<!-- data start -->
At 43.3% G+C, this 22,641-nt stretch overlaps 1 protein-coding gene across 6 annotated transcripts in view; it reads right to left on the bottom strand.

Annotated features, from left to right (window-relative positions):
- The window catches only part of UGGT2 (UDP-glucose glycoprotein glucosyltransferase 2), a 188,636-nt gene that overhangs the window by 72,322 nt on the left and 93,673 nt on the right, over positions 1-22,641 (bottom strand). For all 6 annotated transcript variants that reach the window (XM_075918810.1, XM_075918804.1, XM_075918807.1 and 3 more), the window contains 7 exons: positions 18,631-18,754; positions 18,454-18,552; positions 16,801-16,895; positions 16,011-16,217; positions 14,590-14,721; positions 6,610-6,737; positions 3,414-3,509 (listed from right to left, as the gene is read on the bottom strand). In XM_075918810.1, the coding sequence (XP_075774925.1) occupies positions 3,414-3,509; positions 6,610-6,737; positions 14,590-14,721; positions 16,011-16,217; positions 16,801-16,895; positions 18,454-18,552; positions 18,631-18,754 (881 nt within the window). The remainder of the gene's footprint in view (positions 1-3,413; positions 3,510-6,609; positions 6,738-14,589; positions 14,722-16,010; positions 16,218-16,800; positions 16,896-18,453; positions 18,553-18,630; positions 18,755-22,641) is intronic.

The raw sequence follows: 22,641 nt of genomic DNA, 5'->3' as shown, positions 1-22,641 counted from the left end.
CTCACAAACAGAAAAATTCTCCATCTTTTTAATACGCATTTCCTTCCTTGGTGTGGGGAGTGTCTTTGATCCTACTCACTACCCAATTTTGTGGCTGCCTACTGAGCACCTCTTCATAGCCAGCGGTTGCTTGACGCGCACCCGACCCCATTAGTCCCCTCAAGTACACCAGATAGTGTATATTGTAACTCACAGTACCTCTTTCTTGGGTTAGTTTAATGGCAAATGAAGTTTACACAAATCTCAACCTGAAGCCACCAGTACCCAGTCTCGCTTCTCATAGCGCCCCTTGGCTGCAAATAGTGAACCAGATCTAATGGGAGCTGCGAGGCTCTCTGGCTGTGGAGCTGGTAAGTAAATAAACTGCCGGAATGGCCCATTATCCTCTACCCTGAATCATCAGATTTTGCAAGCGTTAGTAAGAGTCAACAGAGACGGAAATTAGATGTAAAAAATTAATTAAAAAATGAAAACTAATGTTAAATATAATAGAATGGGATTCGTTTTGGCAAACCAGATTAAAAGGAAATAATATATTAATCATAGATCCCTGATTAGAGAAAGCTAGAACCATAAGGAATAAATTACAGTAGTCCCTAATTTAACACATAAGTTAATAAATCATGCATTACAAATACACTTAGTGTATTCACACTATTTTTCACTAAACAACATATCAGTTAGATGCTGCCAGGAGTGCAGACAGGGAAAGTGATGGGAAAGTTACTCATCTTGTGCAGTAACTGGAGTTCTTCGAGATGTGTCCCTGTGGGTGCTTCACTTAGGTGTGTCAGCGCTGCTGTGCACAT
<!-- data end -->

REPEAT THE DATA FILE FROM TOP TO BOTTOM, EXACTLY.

At 43.3% G+C, this 22,641-nt stretch overlaps 1 protein-coding gene across 6 annotated transcripts in view; it reads right to left on the bottom strand.

Annotated features, from left to right (window-relative positions):
- The window catches only part of UGGT2 (UDP-glucose glycoprotein glucosyltransferase 2), a 188,636-nt gene that overhangs the window by 72,322 nt on the left and 93,673 nt on the right, over positions 1-22,641 (bottom strand). For all 6 annotated transcript variants that reach the window (XM_075918810.1, XM_075918804.1, XM_075918807.1 and 3 more), the window contains 7 exons: positions 18,631-18,754; positions 18,454-18,552; positions 16,801-16,895; positions 16,011-16,217; positions 14,590-14,721; positions 6,610-6,737; positions 3,414-3,509 (listed from right to left, as the gene is read on the bottom strand). In XM_075918810.1, the coding sequence (XP_075774925.1) occupies positions 3,414-3,509; positions 6,610-6,737; positions 14,590-14,721; positions 16,011-16,217; positions 16,801-16,895; positions 18,454-18,552; positions 18,631-18,754 (881 nt within the window). The remainder of the gene's footprint in view (positions 1-3,413; positions 3,510-6,609; positions 6,738-14,589; positions 14,722-16,010; positions 16,218-16,800; positions 16,896-18,453; positions 18,553-18,630; positions 18,755-22,641) is intronic.

The raw sequence follows: 22,641 nt of genomic DNA, 5'->3' as shown, positions 1-22,641 counted from the left end.
CTCACAAACAGAAAAATTCTCCATCTTTTTAATACGCATTTCCTTCCTTGGTGTGGGGAGTGTCTTTGATCCTACTCACTACCCAATTTTGTGGCTGCCTACTGAGCACCTCTTCATAGCCAGCGGTTGCTTGACGCGCACCCGACCCCATTAGTCCCCTCAAGTACACCAGATAGTGTATATTGTAACTCACAGTACCTCTTTCTTGGGTTAGTTTAATGGCAAATGAAGTTTACACAAATCTCAACCTGAAGCCACCAGTACCCAGTCTCGCTTCTCATAGCGCCCCTTGGCTGCAAATAGTGAACCAGATCTAATGGGAGCTGCGAGGCTCTCTGGCTGTGGAGCTGGTAAGTAAATAAACTGCCGGAATGGCCCATTATCCTCTACCCTGAATCATCAGATTTTGCAAGCGTTAGTAAGAGTCAACAGAGACGGAAATTAGATGTAAAAAATTAATTAAAAAATGAAAACTAATGTTAAATATAATAGAATGGGATTCGTTTTGGCAAACCAGATTAAAAGGAAATAATATATTAATCATAGATCCCTGATTAGAGAAAGCTAGAACCATAAGGAATAAATTACAGTAGTCCCTAATTTAACACATAAGTTAATAAATCATGCATTACAAATACACTTAGTGTATTCACACTATTTTTCACTAAACAACATATCAGTTAGATGCTGCCAGGAGTGCAGACAGGGAAAGTGATGGGAAAGTTACTCATCTTGTGCAGTAACTGGAGTTCTTCGAGATGTGTCCCTGTGGGTGCTTCACTTAGGTGTGTCAGCGCTGCTGTGCACAT